Educated Workers Please Stand Up

- October 5, 2011

“If you think education is expensive~try ignorance!”

The success of our public and private schools is important to Santa Fe’s economy, quality of life and long term outlook.

We as a community deal with crime rates, unemployment, and economic stagnation. Business owners would love to create more jobs. We are unable to create additional jobs until these new employees have something to do. The feedback loop cannot be jarred out of its current pattern until we make education a priority in this city. I hear regularly that the job seekers in Santa Fe do not have the technological and critical thinking skills that are needed.

The 2009 class four-year graduation rate for the Santa Fe Public Schools was 60%, while the statewide rate was 66%, an increase for both Santa Fe Public Schools and the state as a whole over 2008. I have a hard time getting excited about this. Sixty percent? And then, only  68% of them attend college. And 42% of them actually graduate from college.

Let’s take a snapshot of this situation:

So, we have approximately 13,000 students in our public schools right now. If 60% of them graduate from high school, that’s 7,800. If 68% of them start college, that’s 5,304. And then we can expect 42% of them to graduate and earn a bachelor’s degree, that’s 2,228. Only 2,228 students from all of the kids in Santa Fe Public School system right now are expected to get a college degree. And of those 2,228, we can expect 50% to stay or return to Santa Fe. Others will settle in other parts of the country or the world. That’s 1,114 people with good skills entering the work force in Santa Fe out of this snapshot of the 13,000 in the current public school population.

The private school population represents much better statistics for high school and college graduation, but fewer of them are likely to stay or return to Santa Fe.Click here to see Santa Fe Prep’s slideshow on their efforts at making students truly prepared. Desert Academy prides itself on being an IB World School and preparing students for a global society. Indeed honorable and important, but concerning, as we realize that many of these well-educated young people will take their knowledge, skills, and abilities elsewhere.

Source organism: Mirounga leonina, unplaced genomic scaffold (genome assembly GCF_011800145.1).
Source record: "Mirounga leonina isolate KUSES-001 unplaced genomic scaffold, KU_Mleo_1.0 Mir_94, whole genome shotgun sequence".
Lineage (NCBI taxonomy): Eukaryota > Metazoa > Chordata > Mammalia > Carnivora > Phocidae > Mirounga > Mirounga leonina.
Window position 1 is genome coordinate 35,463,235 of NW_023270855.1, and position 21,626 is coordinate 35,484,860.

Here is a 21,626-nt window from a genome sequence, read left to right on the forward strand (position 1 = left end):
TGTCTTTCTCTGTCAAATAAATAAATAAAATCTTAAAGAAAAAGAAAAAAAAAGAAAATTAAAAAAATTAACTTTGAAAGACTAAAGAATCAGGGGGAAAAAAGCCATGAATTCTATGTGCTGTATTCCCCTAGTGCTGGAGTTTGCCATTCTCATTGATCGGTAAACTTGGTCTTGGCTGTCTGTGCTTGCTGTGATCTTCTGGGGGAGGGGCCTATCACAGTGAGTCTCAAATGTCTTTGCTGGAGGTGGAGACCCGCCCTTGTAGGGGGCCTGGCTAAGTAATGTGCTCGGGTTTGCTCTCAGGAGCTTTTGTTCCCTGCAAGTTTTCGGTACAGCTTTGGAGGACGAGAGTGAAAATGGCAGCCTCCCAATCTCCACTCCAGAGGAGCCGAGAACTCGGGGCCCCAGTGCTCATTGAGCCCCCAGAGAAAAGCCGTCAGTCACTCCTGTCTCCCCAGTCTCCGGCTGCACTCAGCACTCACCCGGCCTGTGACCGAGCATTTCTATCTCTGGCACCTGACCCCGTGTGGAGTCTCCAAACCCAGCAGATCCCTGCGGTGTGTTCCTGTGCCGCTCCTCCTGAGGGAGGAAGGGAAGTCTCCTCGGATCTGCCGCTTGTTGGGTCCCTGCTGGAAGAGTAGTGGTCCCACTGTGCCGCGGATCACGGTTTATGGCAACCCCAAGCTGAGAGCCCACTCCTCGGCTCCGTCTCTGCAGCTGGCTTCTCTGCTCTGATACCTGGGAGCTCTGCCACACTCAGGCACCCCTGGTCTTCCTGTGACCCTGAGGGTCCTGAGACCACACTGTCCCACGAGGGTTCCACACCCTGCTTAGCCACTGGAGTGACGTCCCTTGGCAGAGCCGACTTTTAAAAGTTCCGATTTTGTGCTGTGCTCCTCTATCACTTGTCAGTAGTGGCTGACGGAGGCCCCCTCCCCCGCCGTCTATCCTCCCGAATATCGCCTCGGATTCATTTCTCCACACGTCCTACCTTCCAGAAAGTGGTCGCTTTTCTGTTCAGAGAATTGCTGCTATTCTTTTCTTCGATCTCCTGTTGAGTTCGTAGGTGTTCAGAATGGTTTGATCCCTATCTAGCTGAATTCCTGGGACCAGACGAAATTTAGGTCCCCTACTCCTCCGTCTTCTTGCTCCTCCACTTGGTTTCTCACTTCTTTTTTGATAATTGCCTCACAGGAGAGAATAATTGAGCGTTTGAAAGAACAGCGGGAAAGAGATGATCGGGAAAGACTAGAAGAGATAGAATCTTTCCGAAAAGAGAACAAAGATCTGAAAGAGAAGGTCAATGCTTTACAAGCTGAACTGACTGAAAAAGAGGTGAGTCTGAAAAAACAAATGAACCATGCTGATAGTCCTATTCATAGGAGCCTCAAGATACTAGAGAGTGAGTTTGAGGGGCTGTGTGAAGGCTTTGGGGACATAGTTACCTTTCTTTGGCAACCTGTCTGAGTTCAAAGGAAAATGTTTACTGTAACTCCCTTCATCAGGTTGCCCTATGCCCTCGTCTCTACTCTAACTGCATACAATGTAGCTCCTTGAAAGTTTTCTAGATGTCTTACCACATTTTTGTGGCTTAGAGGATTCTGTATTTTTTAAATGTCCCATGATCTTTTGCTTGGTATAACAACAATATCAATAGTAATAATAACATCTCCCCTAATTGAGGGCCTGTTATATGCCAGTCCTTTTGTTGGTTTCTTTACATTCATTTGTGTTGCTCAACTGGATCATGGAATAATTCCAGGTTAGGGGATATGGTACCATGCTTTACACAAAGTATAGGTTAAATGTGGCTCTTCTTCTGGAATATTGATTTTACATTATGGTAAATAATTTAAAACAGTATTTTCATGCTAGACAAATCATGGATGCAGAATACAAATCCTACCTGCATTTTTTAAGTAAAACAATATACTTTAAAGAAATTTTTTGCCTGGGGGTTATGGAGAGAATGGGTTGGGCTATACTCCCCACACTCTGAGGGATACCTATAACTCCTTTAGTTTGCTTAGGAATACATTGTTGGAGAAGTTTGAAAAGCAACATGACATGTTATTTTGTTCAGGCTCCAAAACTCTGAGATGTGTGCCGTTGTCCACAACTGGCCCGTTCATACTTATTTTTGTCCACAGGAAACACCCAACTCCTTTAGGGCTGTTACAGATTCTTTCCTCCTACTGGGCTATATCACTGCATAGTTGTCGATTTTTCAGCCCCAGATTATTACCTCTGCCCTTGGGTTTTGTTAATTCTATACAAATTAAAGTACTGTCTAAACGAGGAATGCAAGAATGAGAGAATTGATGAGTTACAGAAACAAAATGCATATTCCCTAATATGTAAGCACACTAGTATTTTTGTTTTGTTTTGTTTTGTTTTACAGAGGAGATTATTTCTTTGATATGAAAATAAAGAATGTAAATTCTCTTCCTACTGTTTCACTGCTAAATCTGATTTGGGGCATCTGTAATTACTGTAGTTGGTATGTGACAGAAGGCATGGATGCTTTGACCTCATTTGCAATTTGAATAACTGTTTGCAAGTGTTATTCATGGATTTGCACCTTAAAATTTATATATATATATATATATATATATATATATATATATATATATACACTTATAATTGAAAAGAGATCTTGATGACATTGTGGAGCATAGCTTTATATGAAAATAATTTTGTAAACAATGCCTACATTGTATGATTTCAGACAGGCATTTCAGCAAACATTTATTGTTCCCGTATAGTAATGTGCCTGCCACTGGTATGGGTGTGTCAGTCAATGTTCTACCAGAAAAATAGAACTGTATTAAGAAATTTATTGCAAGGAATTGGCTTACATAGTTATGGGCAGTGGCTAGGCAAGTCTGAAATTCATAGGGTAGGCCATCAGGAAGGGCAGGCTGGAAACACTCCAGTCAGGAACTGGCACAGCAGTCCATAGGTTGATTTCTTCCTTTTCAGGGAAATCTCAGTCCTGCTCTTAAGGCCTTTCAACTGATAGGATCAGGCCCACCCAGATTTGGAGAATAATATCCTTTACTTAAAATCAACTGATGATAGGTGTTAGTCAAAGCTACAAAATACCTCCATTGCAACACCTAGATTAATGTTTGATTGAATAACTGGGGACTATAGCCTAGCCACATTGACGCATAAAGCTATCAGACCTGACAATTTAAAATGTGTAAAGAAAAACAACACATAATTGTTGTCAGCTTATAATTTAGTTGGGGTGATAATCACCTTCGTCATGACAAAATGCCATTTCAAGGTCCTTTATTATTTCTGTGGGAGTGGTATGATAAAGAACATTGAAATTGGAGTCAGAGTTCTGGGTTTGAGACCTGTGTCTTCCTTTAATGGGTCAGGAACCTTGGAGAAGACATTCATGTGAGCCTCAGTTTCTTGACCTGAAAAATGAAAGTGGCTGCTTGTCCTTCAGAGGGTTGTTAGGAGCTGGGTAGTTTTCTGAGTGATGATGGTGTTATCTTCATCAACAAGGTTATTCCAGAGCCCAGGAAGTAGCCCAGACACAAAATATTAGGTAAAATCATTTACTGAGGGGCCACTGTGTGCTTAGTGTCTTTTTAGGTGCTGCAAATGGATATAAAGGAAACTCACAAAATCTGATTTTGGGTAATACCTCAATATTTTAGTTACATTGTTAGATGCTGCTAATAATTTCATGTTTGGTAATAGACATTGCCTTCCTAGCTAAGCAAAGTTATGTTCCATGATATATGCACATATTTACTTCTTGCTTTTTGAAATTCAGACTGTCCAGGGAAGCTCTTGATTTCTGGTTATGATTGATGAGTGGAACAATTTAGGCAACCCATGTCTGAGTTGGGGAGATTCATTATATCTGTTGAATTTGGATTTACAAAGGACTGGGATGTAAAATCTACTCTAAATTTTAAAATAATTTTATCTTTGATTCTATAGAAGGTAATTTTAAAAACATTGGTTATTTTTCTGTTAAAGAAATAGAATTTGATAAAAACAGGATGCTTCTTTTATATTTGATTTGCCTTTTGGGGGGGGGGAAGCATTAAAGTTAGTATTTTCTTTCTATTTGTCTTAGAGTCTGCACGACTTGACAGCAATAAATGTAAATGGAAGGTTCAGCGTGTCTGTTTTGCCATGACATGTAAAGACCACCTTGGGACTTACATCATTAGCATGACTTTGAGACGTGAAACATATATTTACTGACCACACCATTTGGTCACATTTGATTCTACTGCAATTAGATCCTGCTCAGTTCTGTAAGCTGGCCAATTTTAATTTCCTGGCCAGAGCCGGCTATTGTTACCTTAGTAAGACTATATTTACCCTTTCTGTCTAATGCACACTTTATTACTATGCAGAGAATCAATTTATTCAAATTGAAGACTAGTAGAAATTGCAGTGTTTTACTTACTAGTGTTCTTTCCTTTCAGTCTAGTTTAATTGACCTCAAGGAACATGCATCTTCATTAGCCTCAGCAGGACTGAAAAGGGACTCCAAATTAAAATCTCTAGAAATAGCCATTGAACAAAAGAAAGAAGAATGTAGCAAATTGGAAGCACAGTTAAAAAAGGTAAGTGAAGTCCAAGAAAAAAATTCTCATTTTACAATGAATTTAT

Those among us with the responsibility of looking to our city’s future have some prioritizing to do. Our mayor, city councilors and business leaders need to think long and hard about what the educational statistics are showing us. Businesses won’t locate here, or grow much or stay here, if they can’t find people who have good critical thinking, writing and analytical skills.

If you are interested in seeing more data on how New Mexico as a state compares to the rest of the country in our nation’s report card, click here.

Another issue to consider is immigration policy. This week in Alabama, hundreds of Hispanic students are simply vanishing out of classrooms all across the state because their parents fear deportation. According to this article from the Associated Press on Sept 30, 2011:

BIRMINGHAM, Alabama (AP) — Hispanic students have started vanishing from Alabama public schools in the wake of a court ruling that upheld the state’s tough new law cracking down on illegal immigration. Education officials say scores of immigrant families have withdrawn their children from classes or kept them home this week, afraid that sending the kids to school would draw attention from authorities.

This is a very real possibility here in New Mexico, if crackdowns continue on immigrants. This will affect everything from educational enrollment all the way through the entire current workforce and the next generation of workers.

“If you think education is expensive~try ignorance!” ~ Attributed to both Andy McIntyre and Derek Bok